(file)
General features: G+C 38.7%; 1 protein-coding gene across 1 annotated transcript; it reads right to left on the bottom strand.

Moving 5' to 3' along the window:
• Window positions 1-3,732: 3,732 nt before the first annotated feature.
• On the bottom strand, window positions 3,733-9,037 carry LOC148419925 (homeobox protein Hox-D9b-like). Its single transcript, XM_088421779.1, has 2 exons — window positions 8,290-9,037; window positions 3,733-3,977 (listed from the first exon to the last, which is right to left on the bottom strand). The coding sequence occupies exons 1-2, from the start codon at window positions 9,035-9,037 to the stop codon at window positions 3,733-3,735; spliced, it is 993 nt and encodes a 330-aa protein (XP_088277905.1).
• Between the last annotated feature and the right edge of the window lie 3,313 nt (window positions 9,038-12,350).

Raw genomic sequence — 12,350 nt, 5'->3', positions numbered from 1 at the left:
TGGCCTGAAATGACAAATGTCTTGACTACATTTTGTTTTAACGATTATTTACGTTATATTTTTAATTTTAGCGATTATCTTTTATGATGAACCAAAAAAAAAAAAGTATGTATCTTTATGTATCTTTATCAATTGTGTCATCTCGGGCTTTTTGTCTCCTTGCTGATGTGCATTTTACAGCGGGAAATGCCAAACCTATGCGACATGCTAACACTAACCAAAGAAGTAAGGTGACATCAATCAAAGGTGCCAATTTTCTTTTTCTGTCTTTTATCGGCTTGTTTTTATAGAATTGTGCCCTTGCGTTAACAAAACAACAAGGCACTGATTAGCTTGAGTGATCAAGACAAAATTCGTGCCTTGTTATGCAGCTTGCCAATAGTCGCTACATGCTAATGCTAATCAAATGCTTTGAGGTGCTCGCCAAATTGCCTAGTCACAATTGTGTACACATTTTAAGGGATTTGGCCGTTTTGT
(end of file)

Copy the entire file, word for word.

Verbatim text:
General features: G+C 38.7%; 1 protein-coding gene across 1 annotated transcript; it reads right to left on the bottom strand.

Moving 5' to 3' along the window:
• Window positions 1-3,732: 3,732 nt before the first annotated feature.
• On the bottom strand, window positions 3,733-9,037 carry LOC148419925 (homeobox protein Hox-D9b-like). Its single transcript, XM_088421779.1, has 2 exons — window positions 8,290-9,037; window positions 3,733-3,977 (listed from the first exon to the last, which is right to left on the bottom strand). The coding sequence occupies exons 1-2, from the start codon at window positions 9,035-9,037 to the stop codon at window positions 3,733-3,735; spliced, it is 993 nt and encodes a 330-aa protein (XP_088277905.1).
• Between the last annotated feature and the right edge of the window lie 3,313 nt (window positions 9,038-12,350).

Raw genomic sequence — 12,350 nt, 5'->3', positions numbered from 1 at the left:
TGGCCTGAAATGACAAATGTCTTGACTACATTTTGTTTTAACGATTATTTACGTTATATTTTTAATTTTAGCGATTATCTTTTATGATGAACCAAAAAAAAAAAAGTATGTATCTTTATGTATCTTTATCAATTGTGTCATCTCGGGCTTTTTGTCTCCTTGCTGATGTGCATTTTACAGCGGGAAATGCCAAACCTATGCGACATGCTAACACTAACCAAAGAAGTAAGGTGACATCAATCAAAGGTGCCAATTTTCTTTTTCTGTCTTTTATCGGCTTGTTTTTATAGAATTGTGCCCTTGCGTTAACAAAACAACAAGGCACTGATTAGCTTGAGTGATCAAGACAAAATTCGTGCCTTGTTATGCAGCTTGCCAATAGTCGCTACATGCTAATGCTAATCAAATGCTTTGAGGTGCTCGCCAAATTGCCTAGTCACAATTGTGTACACATTTTAAGGGATTTGGCCGTTTTGT